How should clinicians respond when a patient asks, “Doctor, should I enter a clinical trial to edit my embryos?” The 4S Framework (safety, significance of harm to be averted, succeeding generations, and social consequences) can guide a clinician’s response to and subsequent conversations with patients desperate to find ways to avert illness and suffering in their children.5 Managing patients’ hopes and expectations also requires empathic communication skills, including establishing trust, giving patients a clear recommendation while acknowledging uncertainty, and using ask-tell-ask as a method of confirming their understanding.
Listening to patients’ concerns and eliciting their values is a critical starting point for conversations with patients about editing their embryos. Ms A is looking to Dr H for guidance and seems to be expressing 3 primary values: she wants a healthy child, she does not want to transmit pathogenic alleles to her children, and she seems to have a preference for a biologically connected child. Clarifying whether and to what extent these are indeed her values, ensuring that her preferences are not based on faulty reasoning, and exploring alternatives to gene editing are important next steps in a conversation. While it would seem that these values are at odds with adopting a child or a using a surrogate egg donor, exploring these alternatives is nevertheless reasonable.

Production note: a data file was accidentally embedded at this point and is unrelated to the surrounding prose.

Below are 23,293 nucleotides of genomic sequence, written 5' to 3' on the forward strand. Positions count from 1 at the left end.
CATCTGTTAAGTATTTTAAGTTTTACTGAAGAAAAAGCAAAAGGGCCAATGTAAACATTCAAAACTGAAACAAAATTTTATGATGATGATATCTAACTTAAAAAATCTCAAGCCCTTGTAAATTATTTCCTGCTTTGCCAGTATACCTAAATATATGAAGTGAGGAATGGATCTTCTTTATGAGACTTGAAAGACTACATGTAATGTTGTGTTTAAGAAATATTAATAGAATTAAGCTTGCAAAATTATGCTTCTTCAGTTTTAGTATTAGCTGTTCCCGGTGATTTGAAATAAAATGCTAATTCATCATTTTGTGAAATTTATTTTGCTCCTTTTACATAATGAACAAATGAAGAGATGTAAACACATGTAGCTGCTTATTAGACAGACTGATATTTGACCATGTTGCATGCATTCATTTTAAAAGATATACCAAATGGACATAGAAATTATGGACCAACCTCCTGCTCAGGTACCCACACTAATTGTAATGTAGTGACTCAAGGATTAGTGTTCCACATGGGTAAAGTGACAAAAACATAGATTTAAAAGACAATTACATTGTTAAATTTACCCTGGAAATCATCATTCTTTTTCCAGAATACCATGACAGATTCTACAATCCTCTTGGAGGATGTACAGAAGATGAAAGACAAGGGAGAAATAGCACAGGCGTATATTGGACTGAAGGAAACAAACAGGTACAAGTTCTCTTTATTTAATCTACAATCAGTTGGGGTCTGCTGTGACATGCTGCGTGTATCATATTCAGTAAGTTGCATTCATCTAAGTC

Gene editing puts clinicians at the center of decision making with patients desperate to have healthy biologically connected children.
Dr H might consider referring Ms A to a genetic counselor, who can help ensure that she understands the inheritance of her disease, how likely it is for her children to be affected, the practical implications of transmitting a pathogenic allele to descendants, and the availability of treatment to mitigate harms of the disease in an affected child. If Ms A has an X-linked recessive disease and her husband is unaffected, barring skewed x-inactivation with each pregnancy, she has a 50% chance of having sons and daughters who carry one copy of the mutated gene but are not affected by the disease. If Ms A has an X-linked dominant disease and her husband is unaffected, she will pass one normal or one affected chromosome to each child such that, with each pregnancy, she has a 50% chance of having either an affected daughter or son. If Ms A has an X-linked dominant disorder and her mutation is not de novo, there would be no male-to-male transmission of the mutation.